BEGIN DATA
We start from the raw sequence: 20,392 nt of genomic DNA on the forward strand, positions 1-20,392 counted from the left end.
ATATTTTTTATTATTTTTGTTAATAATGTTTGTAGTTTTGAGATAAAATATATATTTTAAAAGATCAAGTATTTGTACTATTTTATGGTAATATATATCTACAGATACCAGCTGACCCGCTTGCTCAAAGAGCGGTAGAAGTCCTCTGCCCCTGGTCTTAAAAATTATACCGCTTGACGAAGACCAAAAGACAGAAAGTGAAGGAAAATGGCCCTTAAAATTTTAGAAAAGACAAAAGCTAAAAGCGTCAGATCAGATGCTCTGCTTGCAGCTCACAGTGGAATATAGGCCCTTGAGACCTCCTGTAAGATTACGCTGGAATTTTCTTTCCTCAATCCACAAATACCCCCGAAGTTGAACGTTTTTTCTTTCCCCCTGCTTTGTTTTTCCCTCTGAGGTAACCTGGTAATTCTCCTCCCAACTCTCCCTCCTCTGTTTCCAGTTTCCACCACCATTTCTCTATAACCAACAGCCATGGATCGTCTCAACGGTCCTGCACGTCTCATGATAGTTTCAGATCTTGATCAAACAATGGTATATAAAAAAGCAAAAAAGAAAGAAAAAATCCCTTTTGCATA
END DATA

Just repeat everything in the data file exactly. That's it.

We start from the raw sequence: 20,392 nt of genomic DNA on the forward strand, positions 1-20,392 counted from the left end.
ATATTTTTTATTATTTTTGTTAATAATGTTTGTAGTTTTGAGATAAAATATATATTTTAAAAGATCAAGTATTTGTACTATTTTATGGTAATATATATCTACAGATACCAGCTGACCCGCTTGCTCAAAGAGCGGTAGAAGTCCTCTGCCCCTGGTCTTAAAAATTATACCGCTTGACGAAGACCAAAAGACAGAAAGTGAAGGAAAATGGCCCTTAAAATTTTAGAAAAGACAAAAGCTAAAAGCGTCAGATCAGATGCTCTGCTTGCAGCTCACAGTGGAATATAGGCCCTTGAGACCTCCTGTAAGATTACGCTGGAATTTTCTTTCCTCAATCCACAAATACCCCCGAAGTTGAACGTTTTTTCTTTCCCCCTGCTTTGTTTTTCCCTCTGAGGTAACCTGGTAATTCTCCTCCCAACTCTCCCTCCTCTGTTTCCAGTTTCCACCACCATTTCTCTATAACCAACAGCCATGGATCGTCTCAACGGTCCTGCACGTCTCATGATAGTTTCAGATCTTGATCAAACAATGGTATATAAAAAAGCAAAAAAGAAAGAAAAAATCCCTTTTGCATA